Finally, there is status quo bias and the control paradox. The former refers to the fact that consumers rarely change default settings, despite strong incentives to do so. The latter refers to an observation that more granular controls over one’s privacy gives an illusory sense of security that results in people giving up more information, not less.
Fallacy Eight: You’re Going to Break the Internet
This one is just slippery-slope fearmongering. It’s also deeply cynical in that it implies that the internet and the modern economy literally cannot exist unless the business community has free rein to do whatever they want with your data. That is categorically untrue.
Many companies have successful business models without monetizing your data. Some, like DuckDuckGo and Mozilla, even use that fact as a marketing advantage. Their actions indicate it is possible to regulate privacy without breaking the internet. Some companies that oppose regulation have begun loosening their objections to federal regulation, if merely to nullify the state law regulations that have filled the void left by Congressional inaction.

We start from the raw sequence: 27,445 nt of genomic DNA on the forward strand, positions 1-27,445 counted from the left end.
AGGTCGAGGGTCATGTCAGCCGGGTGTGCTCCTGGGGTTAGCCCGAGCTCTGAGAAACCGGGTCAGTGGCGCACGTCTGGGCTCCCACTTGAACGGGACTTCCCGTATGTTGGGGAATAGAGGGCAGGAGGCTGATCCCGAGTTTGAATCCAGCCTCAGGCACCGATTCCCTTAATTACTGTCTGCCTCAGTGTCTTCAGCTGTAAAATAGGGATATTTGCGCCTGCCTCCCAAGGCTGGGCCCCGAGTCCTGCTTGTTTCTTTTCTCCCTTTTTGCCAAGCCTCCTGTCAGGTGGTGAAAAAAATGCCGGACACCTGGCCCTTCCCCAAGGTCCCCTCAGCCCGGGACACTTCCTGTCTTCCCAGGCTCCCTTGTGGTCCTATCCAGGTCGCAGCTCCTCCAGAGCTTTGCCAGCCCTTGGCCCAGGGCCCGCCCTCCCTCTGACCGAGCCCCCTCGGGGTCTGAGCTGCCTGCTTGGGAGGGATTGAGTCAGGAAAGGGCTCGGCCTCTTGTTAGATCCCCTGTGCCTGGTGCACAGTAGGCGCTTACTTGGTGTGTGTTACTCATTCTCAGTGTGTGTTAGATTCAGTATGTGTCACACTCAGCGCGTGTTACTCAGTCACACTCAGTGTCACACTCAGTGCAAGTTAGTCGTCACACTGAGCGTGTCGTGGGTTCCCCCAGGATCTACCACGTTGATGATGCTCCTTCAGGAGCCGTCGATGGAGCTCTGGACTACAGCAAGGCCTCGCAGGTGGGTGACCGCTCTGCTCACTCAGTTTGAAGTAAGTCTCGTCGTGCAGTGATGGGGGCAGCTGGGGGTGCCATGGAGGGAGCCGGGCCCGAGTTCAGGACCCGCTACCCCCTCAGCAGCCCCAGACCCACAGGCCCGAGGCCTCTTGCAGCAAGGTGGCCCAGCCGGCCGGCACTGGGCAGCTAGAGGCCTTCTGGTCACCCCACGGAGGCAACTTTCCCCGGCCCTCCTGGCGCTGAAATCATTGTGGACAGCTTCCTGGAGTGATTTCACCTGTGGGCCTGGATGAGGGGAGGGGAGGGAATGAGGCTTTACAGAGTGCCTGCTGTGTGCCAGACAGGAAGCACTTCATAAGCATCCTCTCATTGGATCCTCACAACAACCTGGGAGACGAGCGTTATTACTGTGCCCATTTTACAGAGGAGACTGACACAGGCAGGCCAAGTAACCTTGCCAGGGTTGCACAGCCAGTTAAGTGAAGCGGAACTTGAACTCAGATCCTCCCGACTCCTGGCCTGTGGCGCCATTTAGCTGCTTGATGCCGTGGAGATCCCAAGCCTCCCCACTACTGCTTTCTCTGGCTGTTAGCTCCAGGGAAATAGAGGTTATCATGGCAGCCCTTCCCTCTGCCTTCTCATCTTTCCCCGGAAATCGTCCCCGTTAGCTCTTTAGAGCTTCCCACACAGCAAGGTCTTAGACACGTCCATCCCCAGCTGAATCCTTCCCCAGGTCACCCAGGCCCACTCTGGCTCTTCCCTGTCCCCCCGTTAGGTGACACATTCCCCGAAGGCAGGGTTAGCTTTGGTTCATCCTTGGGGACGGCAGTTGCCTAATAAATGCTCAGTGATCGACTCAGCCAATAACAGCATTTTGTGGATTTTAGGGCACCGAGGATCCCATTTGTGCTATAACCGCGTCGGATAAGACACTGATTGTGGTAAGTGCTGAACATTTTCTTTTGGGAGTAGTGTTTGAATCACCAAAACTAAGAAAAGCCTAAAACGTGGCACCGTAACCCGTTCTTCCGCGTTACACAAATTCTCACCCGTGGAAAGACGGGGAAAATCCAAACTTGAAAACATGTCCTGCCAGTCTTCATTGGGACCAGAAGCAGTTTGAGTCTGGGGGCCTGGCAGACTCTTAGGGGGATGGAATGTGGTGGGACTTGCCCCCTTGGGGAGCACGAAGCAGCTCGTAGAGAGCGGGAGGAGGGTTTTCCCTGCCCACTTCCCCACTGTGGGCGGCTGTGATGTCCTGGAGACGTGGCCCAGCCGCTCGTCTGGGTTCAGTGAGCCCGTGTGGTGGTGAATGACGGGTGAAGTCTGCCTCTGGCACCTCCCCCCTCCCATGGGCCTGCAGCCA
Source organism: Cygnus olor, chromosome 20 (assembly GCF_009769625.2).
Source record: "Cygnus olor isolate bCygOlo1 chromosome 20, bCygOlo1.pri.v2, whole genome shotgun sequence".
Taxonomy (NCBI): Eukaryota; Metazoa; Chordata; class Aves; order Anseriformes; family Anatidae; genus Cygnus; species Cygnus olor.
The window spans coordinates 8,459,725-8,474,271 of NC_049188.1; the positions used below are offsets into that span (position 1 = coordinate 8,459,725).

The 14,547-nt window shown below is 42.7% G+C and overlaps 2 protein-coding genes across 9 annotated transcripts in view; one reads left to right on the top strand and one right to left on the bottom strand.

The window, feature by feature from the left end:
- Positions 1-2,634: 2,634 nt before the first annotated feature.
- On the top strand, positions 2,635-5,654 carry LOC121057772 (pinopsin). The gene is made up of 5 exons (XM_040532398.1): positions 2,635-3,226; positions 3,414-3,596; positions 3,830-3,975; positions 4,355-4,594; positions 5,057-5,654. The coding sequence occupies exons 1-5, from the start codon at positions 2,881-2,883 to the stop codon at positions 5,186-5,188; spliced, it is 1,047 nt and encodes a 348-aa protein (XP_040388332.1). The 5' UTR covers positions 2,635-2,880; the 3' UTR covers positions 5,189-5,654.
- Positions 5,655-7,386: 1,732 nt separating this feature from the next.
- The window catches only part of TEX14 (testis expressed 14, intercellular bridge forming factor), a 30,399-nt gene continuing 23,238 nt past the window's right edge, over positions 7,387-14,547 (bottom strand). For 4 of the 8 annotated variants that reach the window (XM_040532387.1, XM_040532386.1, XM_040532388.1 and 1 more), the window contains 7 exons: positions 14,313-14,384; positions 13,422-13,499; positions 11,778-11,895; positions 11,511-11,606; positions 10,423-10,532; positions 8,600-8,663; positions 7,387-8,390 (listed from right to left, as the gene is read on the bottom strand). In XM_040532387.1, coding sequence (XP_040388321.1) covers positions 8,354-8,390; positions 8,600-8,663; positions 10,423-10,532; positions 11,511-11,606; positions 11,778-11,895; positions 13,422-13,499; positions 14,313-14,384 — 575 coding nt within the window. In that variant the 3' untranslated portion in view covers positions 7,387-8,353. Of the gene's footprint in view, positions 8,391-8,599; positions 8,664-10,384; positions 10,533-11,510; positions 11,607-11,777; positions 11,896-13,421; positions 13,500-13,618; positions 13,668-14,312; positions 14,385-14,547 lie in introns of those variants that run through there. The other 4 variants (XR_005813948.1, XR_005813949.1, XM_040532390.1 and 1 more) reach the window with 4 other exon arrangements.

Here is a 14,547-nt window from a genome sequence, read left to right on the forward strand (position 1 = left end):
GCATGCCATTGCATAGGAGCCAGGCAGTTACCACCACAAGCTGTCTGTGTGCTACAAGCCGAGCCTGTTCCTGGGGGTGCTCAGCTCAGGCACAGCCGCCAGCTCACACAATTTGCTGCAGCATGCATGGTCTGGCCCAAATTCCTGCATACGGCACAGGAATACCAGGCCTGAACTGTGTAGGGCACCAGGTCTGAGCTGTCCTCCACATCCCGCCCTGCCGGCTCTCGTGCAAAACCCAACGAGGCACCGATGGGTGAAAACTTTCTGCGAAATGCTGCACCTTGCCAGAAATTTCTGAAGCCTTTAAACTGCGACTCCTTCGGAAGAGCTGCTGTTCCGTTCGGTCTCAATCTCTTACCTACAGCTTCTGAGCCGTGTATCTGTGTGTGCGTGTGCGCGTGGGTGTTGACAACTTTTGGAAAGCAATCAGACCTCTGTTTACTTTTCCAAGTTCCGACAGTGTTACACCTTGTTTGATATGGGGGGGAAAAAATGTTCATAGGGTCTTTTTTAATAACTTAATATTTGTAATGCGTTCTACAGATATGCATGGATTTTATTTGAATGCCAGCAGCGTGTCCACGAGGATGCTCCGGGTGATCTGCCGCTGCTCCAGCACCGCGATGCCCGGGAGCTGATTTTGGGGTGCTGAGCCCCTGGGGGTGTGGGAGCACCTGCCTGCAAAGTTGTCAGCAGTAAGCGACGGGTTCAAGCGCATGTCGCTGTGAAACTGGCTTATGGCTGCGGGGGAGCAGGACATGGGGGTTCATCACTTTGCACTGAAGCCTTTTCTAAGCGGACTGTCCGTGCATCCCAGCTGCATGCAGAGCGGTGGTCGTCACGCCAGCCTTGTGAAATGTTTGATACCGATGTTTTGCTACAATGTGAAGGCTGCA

One of the most effective tools that consumer advocates have is education. In the privacy arena, one of the best ways we can protect ourselves is to understand the scope of the problem and what’s at stake—to truly get our arms around that octopus. We must make our decisions in the marketplace based on a thorough understanding of privacy and all of its implications, even while social media companies try to convince us that privacy is not worth protecting. That’s no easy task. But it’s worth it.
As more people become informed, opponents of privacy will be forced to stop relying on tired and disingenuous arguments. The goal is to develop policies that protect our privacy while not seriously hampering technological innovation or commercial success. Getting this balance right requires us to learn to see through bad arguments so that we can identify the good-faith defenses of honest business practices, of which there are many. Then we can chart a course for a fair and successful data economy.